BISMARCK, N.D. (AP) — A North Dakota judge on Wednesday agreed to combine a lawsuit that challenges a new requirement for doctors who perform abortions with litigation over a 2011 law that limits the use of drugs to terminate pregnancies.
East Central Judge Wickham Corwin said he will allow the Red River Women’s Clinic in Fargo clinic, backed by the New York-based Center for Reproductive Rights, to combine the previous lawsuit with new litigation over a law that requires doctors who perform abortions to obtain hospital-admitting privileges.
The Fargo judge has not issued a formal ruling on either suit. However, in April he said he would rule in favor of the abortion clinic in its challenge of the law limiting abortion-inducing drugs. Corwin, who had already granted an injunction preventing the law from taking effect, called that legislation “simply wrongheaded.”
Attorneys for the clinic said the 2013 law raises the same “legal and factual matters” as the 2011 legislation. State attorneys have argued that the cases are “separate and distinct.”
Attorney General Wayne Stenehjem said in a statement Wednesday that the state will now defend both laws before the North Dakota Supreme Court.
Opponents say the 2013 law would effectively make abortions illegal in North Dakota. They say it would be impossible for doctors performing abortions to meet the number of hospital visits required to gain admitting privileges because the procedure is safe and women rarely need further care requiring hospitalization.
The 2011 law outlaws one of two drugs used in nonsurgical abortions. Autumn Katz, staff attorney for the Center for Reproductive Rights, which is helping the clinic with its legal challenges, argued that would essentially eliminate the procedure altogether and illegally restrict abortion rights. Corwin agreed.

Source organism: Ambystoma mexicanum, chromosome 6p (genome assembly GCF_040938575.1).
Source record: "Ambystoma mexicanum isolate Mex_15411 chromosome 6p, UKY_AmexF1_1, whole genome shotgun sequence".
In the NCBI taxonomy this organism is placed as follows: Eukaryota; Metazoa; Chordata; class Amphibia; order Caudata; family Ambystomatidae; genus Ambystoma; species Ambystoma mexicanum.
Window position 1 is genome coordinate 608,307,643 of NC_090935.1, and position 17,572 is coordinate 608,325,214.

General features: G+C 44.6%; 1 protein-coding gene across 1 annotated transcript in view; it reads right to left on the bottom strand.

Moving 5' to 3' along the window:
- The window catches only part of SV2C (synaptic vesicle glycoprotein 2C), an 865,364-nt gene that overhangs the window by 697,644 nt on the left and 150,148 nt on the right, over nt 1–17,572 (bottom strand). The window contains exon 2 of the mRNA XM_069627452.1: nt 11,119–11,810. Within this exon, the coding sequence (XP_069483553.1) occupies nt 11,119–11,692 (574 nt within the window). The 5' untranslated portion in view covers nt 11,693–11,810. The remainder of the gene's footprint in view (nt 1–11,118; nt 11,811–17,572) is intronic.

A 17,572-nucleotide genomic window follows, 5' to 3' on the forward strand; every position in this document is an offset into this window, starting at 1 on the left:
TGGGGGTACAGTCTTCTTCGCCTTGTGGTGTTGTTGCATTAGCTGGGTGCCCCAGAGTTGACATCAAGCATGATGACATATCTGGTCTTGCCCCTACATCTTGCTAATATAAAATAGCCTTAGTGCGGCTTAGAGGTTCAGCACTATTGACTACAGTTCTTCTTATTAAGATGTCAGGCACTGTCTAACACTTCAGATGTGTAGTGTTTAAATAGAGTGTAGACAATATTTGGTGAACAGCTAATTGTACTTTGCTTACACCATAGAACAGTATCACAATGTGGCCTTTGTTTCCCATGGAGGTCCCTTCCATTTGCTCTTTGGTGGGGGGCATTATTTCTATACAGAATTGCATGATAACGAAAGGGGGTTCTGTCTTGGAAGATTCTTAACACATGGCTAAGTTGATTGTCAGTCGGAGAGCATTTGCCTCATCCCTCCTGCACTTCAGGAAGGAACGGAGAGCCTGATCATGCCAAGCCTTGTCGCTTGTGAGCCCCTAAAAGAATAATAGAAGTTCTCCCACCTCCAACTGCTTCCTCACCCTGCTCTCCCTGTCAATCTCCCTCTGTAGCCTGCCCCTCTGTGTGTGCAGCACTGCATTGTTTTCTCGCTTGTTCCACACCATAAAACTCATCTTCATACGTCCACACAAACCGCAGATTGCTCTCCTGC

“We are pleased that the judge has allowed our legal challenge to the state’s medically unwarranted admitting privileges law to supplement an existing lawsuit against North Dakota’s unconstitutional restrictions on medication abortion,” Katz said in a written statement. “Because the court has already considered many of the facts about the safety and quality of care provided at the Red River Women’s Clinic, we believe today’s decision will expedite the litigation and ultimately result in both laws being permanently struck down as unconstitutional.”
North Dakota already has spent more than $52,000 defending the 2011 state law, according to records obtained by The Associated Press. Records show that Dr. Donna Harrison, the president the American Association of Pro-Life Obstetricians and Gynecologists, has billed the state more than $49,000 to act as an expert witness.
The law requiring doctors who perform abortions to have hospital-admitting priviledges was one of four that the Republican-controlled Legislature and GOP Gov. Jack Dalrymple passed this year that make North Dakota the most restrictive state in the nation in which to get an abortion. Lawmakers who introduced the measures say they want to close the Fargo clinic and challenge the 1973 U.S. Supreme Court’s Roe v. Wade ruling that legalized abortion up until viability, usually at 22 to 24 weeks.
The new laws are slated to take effect Aug. 1 The Center for Reproductive Rights says it plans to file lawsuits this month against two other new abortion laws, including one that bans the procedure when a fetal heartbeat is detected, which could be as early as six weeks into a pregnancy.
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